Too much fertilizer can cause plants to grow tall, wide and lopsided. This is because the nutrients are being distributed in an unbalanced way throughout the plant.

Tips for Fertilizing Your Plants

Fast-Release FertilizerEvery 2-3 weeksLess than 1 tablespoon per plant
Slow-Release FertilizerTwice a yearFollow package instructions
Liquid FertilizerEvery 2-3 weeksDilute according to instructions

Keep in mind that over-fertilization can harm your plants and the environment. Use fertilizers sparingly and choose a type that is appropriate for your specific plants and soil type. Always follow the instructions on the package or consult a professional for guidance.

Ask For Help

One of the most important things to remember when landscaping your small garden is to ask for help. While it’s certainly possible to do all of the work yourself, you’ll be much better off if you can find someone who knows what they’re doing.

Here are some great places to look:

  • Friends and family
  • Local gardeners
  • Your local nursery (if there’s one)
  • Parks and recreation department (they often have employees who will help out with projects)

Seek Out Green, Sustainable Materials For Your Garden Paths And Walls

Creating a garden in a small space is challenging, and you won’t be able to fit in all the amenities you want. So why not make your paths and walls low-maintenance? Seek out green, sustainable materials that will last without an excessive amount of effort on your part.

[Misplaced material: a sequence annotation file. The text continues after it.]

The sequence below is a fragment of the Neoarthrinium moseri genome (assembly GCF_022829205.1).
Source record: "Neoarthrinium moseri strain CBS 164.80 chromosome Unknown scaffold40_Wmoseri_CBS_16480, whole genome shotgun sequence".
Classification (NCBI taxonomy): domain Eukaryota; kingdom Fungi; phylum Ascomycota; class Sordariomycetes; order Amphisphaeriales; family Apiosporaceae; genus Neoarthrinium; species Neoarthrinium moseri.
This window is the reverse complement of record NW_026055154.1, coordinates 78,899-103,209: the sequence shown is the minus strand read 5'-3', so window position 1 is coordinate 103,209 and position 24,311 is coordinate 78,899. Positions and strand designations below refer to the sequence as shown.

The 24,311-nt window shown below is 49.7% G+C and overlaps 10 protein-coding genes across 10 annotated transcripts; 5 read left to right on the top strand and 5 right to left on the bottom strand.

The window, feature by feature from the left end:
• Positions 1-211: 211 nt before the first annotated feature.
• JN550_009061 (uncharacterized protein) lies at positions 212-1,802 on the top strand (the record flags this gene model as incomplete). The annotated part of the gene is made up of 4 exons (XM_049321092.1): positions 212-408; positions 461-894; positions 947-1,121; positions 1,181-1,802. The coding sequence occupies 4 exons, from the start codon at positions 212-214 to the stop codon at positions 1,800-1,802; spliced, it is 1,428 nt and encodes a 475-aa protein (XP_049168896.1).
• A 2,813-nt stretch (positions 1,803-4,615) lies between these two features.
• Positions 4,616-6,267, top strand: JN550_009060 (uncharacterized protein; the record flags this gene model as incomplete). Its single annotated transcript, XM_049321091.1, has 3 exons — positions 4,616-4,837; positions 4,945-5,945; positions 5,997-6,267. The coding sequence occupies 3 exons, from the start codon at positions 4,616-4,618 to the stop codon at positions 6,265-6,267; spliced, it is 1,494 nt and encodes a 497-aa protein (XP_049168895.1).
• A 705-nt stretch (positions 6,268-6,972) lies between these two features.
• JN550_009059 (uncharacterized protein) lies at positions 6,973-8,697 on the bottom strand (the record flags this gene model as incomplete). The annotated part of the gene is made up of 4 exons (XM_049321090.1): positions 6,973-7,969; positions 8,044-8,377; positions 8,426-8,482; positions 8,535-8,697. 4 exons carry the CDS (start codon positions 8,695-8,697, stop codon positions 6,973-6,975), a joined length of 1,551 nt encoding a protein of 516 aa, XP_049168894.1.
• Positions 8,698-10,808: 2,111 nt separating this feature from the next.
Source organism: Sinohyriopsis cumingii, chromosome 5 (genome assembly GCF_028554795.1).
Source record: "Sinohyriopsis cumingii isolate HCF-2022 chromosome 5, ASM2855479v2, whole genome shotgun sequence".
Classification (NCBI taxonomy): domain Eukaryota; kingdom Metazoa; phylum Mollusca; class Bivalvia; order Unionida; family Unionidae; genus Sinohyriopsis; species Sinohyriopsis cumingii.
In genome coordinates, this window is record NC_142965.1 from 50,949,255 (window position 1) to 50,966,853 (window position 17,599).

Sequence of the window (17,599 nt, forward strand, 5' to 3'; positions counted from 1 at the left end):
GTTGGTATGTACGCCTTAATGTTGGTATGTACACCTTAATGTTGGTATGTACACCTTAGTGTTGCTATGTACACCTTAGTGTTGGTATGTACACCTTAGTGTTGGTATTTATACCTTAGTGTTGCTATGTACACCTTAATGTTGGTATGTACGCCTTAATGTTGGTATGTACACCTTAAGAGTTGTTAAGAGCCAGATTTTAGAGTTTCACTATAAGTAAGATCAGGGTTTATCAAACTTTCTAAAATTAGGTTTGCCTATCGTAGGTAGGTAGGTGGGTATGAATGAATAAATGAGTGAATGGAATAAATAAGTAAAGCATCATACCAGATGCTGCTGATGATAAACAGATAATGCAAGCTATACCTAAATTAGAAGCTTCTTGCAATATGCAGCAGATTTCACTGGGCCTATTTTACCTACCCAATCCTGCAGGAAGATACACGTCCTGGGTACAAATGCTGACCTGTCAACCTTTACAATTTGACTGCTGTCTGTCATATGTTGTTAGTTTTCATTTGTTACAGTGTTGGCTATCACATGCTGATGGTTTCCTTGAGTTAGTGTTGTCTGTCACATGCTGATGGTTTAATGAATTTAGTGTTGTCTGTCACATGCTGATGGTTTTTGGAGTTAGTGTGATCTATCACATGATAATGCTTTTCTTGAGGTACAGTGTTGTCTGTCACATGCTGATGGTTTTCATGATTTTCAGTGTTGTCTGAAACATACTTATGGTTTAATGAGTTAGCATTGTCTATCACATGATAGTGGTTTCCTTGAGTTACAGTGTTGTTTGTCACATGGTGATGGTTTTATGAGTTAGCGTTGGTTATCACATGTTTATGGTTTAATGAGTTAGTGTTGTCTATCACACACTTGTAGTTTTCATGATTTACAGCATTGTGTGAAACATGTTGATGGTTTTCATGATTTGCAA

Recycled rubber mulch makes an excellent path material because it’s durable, recyclable (and therefore eco-friendly), and soft enough for bare feet but sturdy enough for wheelchairs or strollers. 

It also breaks down quickly over time in about ten years so if you don’t like it anymore, just scoop it up and throw it away!

Natural stones such as pea gravel are another option for creating pathways in small spaces that require little upkeep beyond light sweeping. 

These materials can also be used to line raised beds with borders between them; they help keep soil from washing away while adding visual interest to your garden design at the same time. 

Another way to incorporate natural elements into your overall landscape design scheme is through using plantings like wildflowers or native grasses for ground cover instead of artificial turf which requires monthly watering throughout summer months when temperatures are high outside (and inside).